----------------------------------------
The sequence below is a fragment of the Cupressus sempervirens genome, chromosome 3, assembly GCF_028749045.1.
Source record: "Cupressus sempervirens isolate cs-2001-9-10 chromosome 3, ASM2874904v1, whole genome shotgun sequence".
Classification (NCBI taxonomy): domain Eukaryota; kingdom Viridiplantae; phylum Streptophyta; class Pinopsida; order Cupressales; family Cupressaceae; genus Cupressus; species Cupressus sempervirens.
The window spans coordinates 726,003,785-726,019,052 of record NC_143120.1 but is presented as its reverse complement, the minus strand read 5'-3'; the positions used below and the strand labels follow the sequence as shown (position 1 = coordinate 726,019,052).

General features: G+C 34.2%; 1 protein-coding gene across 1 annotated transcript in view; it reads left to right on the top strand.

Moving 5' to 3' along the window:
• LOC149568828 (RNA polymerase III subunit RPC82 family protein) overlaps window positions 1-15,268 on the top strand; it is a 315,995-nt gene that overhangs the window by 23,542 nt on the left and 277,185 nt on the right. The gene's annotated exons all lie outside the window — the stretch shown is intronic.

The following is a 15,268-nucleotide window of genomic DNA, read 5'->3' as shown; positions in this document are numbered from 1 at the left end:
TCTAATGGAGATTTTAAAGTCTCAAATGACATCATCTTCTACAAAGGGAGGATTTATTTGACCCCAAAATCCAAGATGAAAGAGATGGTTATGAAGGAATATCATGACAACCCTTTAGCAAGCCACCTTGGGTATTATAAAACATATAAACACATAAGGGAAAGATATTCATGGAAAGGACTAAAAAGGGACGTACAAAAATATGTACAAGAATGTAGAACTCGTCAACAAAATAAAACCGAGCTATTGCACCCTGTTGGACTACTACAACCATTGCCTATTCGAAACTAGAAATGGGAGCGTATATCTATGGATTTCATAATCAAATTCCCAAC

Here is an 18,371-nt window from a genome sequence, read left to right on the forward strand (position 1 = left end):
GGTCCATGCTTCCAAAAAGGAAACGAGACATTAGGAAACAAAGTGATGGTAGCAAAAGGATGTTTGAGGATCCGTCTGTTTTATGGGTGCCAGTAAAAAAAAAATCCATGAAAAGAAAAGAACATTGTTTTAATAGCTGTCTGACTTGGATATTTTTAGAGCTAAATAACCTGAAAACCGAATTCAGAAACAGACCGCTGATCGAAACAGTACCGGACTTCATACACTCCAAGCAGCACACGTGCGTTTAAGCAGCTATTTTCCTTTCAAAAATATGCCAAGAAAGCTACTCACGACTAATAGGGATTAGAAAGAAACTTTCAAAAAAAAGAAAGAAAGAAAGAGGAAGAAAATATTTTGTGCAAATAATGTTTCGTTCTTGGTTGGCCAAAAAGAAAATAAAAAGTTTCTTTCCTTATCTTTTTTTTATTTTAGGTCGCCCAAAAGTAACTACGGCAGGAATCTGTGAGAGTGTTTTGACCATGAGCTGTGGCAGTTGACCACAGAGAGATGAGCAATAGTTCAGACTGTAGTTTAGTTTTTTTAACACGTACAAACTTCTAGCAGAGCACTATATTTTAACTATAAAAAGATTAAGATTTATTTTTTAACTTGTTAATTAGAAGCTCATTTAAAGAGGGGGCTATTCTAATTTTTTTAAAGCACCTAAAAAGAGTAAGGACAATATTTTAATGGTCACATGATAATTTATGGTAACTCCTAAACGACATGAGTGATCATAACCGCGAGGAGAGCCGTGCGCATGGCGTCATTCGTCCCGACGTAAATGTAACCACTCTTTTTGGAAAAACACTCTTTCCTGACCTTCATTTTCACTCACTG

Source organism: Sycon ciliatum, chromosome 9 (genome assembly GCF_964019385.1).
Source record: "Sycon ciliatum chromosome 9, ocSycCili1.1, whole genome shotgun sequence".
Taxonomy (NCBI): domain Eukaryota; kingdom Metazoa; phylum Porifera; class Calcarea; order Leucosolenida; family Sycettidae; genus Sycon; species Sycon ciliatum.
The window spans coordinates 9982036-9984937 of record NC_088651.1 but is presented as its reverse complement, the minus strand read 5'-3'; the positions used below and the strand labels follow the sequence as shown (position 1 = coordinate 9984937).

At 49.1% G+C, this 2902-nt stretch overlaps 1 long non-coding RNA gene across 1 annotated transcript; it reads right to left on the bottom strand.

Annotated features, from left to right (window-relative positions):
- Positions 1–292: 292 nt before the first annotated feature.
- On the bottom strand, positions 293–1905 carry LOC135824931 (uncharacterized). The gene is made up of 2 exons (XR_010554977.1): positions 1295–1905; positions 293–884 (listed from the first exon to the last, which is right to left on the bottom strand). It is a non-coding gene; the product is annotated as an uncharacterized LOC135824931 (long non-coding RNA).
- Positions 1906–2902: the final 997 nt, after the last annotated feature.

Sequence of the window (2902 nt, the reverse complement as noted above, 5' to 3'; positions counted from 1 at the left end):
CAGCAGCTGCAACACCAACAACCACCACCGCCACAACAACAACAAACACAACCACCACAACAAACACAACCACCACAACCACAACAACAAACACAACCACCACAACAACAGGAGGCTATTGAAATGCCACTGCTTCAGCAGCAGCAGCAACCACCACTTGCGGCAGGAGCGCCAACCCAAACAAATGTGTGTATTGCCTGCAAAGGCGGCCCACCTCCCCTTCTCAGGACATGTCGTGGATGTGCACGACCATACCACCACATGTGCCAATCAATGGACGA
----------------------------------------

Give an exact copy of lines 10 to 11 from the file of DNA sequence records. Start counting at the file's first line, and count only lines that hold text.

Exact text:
Here is an 18,371-nt window from a genome sequence, read left to right on the forward strand (position 1 = left end):
GGTCCATGCTTCCAAAAAGGAAACGAGACATTAGGAAACAAAGTGATGGTAGCAAAAGGATGTTTGAGGATCCGTCTGTTTTATGGGTGCCAGTAAAAAAAAAATCCATGAAAAGAAAAGAACATTGTTTTAATAGCTGTCTGACTTGGATATTTTTAGAGCTAAATAACCTGAAAACCGAATTCAGAAACAGACCGCTGATCGAAACAGTACCGGACTTCATACACTCCAAGCAGCACACGTGCGTTTAAGCAGCTATTTTCCTTTCAAAAATATGCCAAGAAAGCTACTCACGACTAATAGGGATTAGAAAGAAACTTTCAAAAAAAAGAAAGAAAGAAAGAGGAAGAAAATATTTTGTGCAAATAATGTTTCGTTCTTGGTTGGCCAAAAAGAAAATAAAAAGTTTCTTTCCTTATCTTTTTTTTATTTTAGGTCGCCCAAAAGTAACTACGGCAGGAATCTGTGAGAGTGTTTTGACCATGAGCTGTGGCAGTTGACCACAGAGAGATGAGCAATAGTTCAGACTGTAGTTTAGTTTTTTTAACACGTACAAACTTCTAGCAGAGCACTATATTTTAACTATAAAAAGATTAAGATTTATTTTTTAACTTGTTAATTAGAAGCTCATTTAAAGAGGGGGCTATTCTAATTTTTTTAAAGCACCTAAAAAGAGTAAGGACAATATTTTAATGGTCACATGATAATTTATGGTAACTCCTAAACGACATGAGTGATCATAACCGCGAGGAGAGCCGTGCGCATGGCGTCATTCGTCCCGACGTAAATGTAACCACTCTTTTTGGAAAAACACTCTTTCCTGACCTTCATTTTCACTCACTG